In the world of takeout coffee, being invited to a tea party is a special occasion. Although most people associate tea parties with Great Britain, the roots of the tea tradition date back to ancient China and the 2nd century BC. Other cultures in which rituals starring this herbal beverage occupy a prominent place include Korea, Japan, Russia, India, Thailand, and Turkey.
Despite popular belief, tea rituals are not exclusively an aristocratic habit: in fact, tea parties offer an excellent alternative to formal dinners and fancy banquets. To throw a tea party, you will need basic knowledge of tea table arrangements and the necessary supplies including a teapot/kettle, tea cozy, cups and saucers, tea strainer, pitchers, silverware, and napkins.
Setting the table
Depending on the number of guests, set the table either as a full-scale buffet or place the tea set in the center of the table. For a sophisticated tablescape, use quality home decor fabric, such as stylish tablecloths and elegant napkins to create a perfect party backdrop.
The tea set (kettle, trays with sugar, lemon, honey, and water and milk pitchers) should be placed toward the head of the table where you will serve tea. The rest of the table can be laid with dessert plates laden customary food, such as tea sandwiches, cakes, cupcakes, scones, and fruit.
Picking the right tea set
There is no shortage of refined tea utensils on the market: you can use all-white ceramics, mismatched cups and chipped saucers, cast iron teapots, delftware, gilded sets, or modernist tea infusers and designer sets.
Think of your tea table as the canvas onto which you will paint the colors of bonhomie: you can place a carnation or rose at every seat, or you can pare the look down to a vase with a tasteful bouquet or a single flower at the center.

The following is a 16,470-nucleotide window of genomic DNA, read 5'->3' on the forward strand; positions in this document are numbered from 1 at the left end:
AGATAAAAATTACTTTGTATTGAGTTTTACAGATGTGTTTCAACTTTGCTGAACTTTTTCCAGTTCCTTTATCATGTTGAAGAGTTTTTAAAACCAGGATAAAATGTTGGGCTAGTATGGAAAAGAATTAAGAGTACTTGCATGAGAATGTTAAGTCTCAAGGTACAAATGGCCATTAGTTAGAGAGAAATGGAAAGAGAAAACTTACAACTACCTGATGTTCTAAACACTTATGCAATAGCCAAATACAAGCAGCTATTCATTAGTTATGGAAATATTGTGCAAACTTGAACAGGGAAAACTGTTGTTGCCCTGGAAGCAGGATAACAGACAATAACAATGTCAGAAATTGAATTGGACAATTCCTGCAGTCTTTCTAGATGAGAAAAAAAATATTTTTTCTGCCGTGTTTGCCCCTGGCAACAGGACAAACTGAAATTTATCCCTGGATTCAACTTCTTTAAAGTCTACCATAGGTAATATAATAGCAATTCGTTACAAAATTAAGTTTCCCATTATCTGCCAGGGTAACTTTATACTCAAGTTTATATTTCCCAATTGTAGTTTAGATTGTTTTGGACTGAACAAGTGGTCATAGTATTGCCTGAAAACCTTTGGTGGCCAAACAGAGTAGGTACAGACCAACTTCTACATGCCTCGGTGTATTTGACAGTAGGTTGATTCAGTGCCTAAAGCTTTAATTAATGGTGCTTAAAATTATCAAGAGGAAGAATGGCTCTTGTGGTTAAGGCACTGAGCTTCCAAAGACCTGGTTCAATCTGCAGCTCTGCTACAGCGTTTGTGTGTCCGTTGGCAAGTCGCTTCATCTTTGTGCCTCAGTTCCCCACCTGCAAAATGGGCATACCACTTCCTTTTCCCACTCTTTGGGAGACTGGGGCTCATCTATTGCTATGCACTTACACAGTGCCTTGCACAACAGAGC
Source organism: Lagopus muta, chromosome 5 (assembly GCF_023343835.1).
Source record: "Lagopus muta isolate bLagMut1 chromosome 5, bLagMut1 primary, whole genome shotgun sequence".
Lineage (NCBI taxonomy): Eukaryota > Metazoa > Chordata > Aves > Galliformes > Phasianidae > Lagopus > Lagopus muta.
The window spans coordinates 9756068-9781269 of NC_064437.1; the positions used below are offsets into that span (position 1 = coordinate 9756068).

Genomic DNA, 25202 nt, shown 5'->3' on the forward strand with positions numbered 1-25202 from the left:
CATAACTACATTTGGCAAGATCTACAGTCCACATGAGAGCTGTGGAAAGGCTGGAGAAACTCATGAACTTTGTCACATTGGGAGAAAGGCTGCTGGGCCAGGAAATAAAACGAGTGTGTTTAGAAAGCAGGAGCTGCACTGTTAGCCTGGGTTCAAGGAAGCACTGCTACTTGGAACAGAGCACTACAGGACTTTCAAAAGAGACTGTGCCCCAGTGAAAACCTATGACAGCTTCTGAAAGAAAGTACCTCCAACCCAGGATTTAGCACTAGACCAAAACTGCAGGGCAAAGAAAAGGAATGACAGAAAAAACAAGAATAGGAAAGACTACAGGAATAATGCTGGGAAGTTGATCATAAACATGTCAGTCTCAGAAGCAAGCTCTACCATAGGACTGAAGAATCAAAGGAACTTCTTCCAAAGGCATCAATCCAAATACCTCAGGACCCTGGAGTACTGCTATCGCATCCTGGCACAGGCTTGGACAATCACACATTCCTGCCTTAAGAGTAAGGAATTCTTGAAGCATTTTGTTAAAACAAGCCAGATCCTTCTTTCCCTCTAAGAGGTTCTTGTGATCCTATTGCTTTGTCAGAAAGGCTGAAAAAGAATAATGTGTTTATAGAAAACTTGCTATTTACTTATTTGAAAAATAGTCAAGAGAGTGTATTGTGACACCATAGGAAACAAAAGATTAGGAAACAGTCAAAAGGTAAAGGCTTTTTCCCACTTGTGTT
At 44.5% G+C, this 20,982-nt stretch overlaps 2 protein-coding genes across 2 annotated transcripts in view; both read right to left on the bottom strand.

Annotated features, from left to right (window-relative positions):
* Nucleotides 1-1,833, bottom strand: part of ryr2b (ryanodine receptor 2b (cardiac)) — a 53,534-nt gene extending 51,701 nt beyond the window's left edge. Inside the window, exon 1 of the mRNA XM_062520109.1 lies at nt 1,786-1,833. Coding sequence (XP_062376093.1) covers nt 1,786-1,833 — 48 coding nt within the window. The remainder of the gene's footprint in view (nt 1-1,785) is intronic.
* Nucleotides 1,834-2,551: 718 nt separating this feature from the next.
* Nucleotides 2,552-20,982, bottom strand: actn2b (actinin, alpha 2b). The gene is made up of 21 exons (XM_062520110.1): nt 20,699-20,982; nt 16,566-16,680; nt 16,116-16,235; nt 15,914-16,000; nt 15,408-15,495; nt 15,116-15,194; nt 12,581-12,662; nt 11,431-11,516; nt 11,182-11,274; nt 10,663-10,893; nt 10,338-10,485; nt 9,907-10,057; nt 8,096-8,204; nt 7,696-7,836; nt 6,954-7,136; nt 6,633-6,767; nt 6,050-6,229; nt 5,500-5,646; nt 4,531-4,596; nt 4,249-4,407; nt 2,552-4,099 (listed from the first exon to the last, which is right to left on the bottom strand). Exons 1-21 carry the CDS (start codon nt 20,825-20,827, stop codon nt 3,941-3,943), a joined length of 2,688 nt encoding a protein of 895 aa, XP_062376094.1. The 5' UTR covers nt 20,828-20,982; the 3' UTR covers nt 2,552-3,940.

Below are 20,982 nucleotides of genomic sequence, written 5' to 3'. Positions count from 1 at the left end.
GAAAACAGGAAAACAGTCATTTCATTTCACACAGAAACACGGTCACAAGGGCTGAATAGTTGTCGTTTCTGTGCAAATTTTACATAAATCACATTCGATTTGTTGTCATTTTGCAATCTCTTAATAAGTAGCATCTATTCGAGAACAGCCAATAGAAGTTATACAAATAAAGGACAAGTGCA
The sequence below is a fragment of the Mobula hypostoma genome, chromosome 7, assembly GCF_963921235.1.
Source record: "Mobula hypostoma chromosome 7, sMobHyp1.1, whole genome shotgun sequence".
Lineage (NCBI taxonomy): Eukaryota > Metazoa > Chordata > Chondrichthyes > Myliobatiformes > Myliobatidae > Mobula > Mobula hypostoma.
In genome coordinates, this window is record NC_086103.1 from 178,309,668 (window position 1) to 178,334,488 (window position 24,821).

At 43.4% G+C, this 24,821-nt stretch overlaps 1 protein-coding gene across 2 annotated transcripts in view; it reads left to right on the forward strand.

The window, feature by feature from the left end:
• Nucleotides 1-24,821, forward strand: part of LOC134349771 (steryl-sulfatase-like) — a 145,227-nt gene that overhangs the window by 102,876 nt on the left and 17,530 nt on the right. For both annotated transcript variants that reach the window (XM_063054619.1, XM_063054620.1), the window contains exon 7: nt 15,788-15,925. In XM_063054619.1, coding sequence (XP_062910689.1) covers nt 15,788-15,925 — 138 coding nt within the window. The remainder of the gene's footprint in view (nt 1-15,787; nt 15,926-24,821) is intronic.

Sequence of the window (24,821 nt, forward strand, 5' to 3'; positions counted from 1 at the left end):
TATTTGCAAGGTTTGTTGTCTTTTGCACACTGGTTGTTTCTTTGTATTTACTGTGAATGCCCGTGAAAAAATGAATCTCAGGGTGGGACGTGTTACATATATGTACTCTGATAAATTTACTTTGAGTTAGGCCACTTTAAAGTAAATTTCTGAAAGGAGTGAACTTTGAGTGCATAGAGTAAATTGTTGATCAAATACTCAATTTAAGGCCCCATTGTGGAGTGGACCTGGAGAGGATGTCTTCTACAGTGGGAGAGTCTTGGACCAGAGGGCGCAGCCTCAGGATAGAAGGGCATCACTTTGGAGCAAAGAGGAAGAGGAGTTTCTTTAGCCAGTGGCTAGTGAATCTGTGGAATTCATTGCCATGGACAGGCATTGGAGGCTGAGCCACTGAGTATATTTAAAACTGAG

Classy tea sets make an excellent conversation starter, and an elaborately decorated teapot can also double as a table centerpiece instead of candles or flower arrangements.
As for the tea service, you can find fine examples of contemporary tea craft at renowned Italian design brand Alessi. The brand’s latest kettle design draws on the blueprints of the best-selling 9093 kettle, but it replaces the iconic bird-shaped whistle perched atop the kettle spout with a dragon created by late designer Michael Graves in honor of the 30th anniversary of the Alessi teakettle.
Another noteworthy tea service that will make a lasting impression on your guests, HORNE tea sets boast a range of hybrid, minimalist and lavish gold-streaked designs executed in stainless steel, brass, and porcelain, blending recognizable Scandinavian, French and Asian elements.
Or, if you prefer a modernist look to conventional tea sets, try Emmo Home: a combination of minimalist elegance and unexpected visual twists (think stainless steel tea sticks, holey citrus baskets and tea bag-shaped infusers), this brand is a go-to for creative spirits and postmodern tea lovers.
Tea gadgetry galore
A carefully selected tea gadget can turn around the party mood and add visual interest to a plain tablescape. Over the past few years, we have seen many imaginative takes on the tea infuser design, tiered glass cake platters, asymmetric saucer and teacup renditions and designer tea sets.
Tiered platters are a must-have for tea lovers, and they are an extremely useful extra to have in your cupboard for family gatherings, birthday parties and festive get-togethers.
Whichever tea party accessory you opt for, make sure you strike a balance between appeal and function: after all, a tea party is a social gathering, not an extravaganza show.
Afternoon tea is an excellent excuse to invite your friends over for chit-chat, and the quaint feel of a proper tea party will make you fall in love with the ritual. Polish your silverware, bring out your finest table linens and platters with dainty bites, and put the kettle to boil – it is time for tea!
------written by Sophie Andersen, Contributing Writer